At the age of 15, Lenore caught a train upstate. 'The station master said not to worry, he'd look after me – I was looking for a hostel. He gave me sardine sandwiches, put me to bed – and then he raped me.'
'I was passive; I thought that was what you were supposed to do.'
One bad thing led to another.
'The next morning, he'd gone to work, and I took a yellow lace dress, put it on and went to the station. And two detectives came up – and that was the start of my criminal record.
'I ended up at the children's court. My mother told them she didn't want me, all my dad said was, "Don't tell them what I was doing, that's between father and daughter".'
Lenore was sent to a girls' home where a doctor examined her for signs of sexual activity. 'He started asking, "How long have you been fucking around", and I said, "I don't, I don't". And then he raped me.'
The same pattern, over and over, 'when all I ever wanted, was for someone to love me, to care for me, to give me a hug and tell me things would be okay. I wanted so much to be needed'.
Released from the home, Lenore had nowhere to go. 'I stole to survive. Sometimes I was arrested for things I knew nothing about, but I always pleaded guilty because I thought I was worthless and needed to be punished.'
She pulled herself out of this spiral and became a hospital nurse. She met a young man called Bob. 'We became engaged … We never lived together, I never had sex with him until two weeks before the wedding – and believe it or not, I became pregnant from that one time …
‘And then two policemen were at the door, and they were very nice and they were after Bob … I asked if they would like to come and see my wedding gown. They looked at each other, and one of them took my hand and explained that I wouldn't be getting married.
'They were after Bob for maintenance – for his wife and four children.'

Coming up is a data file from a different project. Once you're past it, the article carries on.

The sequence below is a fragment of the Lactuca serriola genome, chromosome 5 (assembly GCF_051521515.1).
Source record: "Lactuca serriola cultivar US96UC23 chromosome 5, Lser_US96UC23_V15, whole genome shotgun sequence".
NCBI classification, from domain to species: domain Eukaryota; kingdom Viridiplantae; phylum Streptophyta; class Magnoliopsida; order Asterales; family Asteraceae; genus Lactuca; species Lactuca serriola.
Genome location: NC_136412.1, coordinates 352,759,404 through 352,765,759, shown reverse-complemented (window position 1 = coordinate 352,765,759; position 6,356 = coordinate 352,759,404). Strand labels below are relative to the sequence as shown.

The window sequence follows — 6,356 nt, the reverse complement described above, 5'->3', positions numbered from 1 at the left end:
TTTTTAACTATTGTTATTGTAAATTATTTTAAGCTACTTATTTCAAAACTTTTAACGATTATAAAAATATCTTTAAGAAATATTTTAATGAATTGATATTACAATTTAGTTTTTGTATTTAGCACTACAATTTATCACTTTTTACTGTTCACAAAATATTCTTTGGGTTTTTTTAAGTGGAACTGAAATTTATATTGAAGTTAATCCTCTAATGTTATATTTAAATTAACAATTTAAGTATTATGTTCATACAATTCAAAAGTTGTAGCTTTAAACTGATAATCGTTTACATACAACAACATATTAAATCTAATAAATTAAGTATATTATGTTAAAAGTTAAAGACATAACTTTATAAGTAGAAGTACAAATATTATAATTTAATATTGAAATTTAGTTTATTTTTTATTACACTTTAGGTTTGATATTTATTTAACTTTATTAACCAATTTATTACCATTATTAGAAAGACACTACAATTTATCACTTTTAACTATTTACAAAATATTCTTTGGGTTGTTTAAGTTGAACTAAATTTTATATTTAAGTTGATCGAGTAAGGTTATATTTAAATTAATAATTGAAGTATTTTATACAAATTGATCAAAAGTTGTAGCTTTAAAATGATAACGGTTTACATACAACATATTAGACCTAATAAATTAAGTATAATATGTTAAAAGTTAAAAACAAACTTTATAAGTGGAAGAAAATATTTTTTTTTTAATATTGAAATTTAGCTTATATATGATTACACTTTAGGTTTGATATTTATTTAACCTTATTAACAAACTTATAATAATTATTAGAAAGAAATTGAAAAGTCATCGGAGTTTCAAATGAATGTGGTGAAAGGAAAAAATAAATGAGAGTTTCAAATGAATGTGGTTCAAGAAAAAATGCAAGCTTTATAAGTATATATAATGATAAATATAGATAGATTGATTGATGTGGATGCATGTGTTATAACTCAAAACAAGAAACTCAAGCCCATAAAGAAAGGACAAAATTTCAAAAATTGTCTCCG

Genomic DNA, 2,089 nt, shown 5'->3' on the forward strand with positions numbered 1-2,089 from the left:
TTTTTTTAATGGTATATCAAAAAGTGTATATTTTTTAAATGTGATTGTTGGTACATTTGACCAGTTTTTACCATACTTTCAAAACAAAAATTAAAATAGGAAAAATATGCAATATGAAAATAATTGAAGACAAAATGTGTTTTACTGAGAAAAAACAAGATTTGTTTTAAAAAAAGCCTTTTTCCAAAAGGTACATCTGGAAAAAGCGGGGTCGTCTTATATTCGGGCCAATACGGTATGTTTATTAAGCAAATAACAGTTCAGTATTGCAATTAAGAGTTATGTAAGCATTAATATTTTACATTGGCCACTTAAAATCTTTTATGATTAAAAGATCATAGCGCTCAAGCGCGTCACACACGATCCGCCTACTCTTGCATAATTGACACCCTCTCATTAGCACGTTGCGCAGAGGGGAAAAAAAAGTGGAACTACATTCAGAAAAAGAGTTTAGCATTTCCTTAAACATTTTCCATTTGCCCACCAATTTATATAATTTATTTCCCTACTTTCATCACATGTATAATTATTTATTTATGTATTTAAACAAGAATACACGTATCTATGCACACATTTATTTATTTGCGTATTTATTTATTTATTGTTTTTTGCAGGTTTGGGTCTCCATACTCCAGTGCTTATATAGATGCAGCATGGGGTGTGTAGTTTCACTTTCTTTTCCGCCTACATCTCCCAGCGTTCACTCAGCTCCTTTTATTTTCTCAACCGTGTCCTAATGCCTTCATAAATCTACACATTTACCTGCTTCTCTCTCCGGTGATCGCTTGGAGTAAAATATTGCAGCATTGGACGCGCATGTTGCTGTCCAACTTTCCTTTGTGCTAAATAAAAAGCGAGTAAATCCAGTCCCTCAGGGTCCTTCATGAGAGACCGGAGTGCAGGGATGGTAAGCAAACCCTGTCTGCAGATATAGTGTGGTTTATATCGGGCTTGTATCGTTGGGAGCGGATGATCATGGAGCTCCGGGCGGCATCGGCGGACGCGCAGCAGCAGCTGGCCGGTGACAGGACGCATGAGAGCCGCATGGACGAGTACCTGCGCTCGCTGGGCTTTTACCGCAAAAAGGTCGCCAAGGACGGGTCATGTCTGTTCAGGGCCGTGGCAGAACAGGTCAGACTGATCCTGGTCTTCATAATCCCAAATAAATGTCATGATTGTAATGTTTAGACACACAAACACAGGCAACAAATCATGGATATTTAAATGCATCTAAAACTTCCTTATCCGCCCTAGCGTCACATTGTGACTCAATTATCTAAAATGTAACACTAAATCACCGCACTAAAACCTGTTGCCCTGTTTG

Lenore scrimped and saved, working all the overtime she could get at the hospital, and bought a set of baby clothes. The day she gave birth, 'they gave me some document to sign … Little did I know that I had signed his adoption papers'.
Many decades on, 'I've got all his papers, but he's not looking for me. I don't know what to do from here …'
Eventually Lenore formed a new relationship – 'on the rebound' – then found herself trapped with a 'very cruel man'. They had a child who was fatally injured during a violent altercation.
Lenore attempted to kill herself several times. 'I cut my wrists … Or I took Valium overdoses, thinking they'd take me to hospital and then they'd fix me.' Eventually she escaped from the relationship but resorted to stealing once more – 'and I was jailed for three months. So ashamed … you've got no idea'.
She came out determined to work. Lenore was accepted as a mature university student and went on to top her class, and work in the welfare field. Many years later she has retired, and her sometimes strained marriage is on an even keel. 'My husband has changed dramatically and we're very much in love – we hold hands in public!'
Other relationships are less fruitful. 'I don't feel accepted as an Aborigine. And I feel completely isolated – I don't have any personal friends except the neighbour, and I'd love to have someone. I'm very lonely.
'I've pictured my life like a ladder, this old big long ladder, with a puddle underneath of slimy muck. And every time something bad happened to me, I'd just go up one rung. The ladder's been very long, but I'm still climbing it.'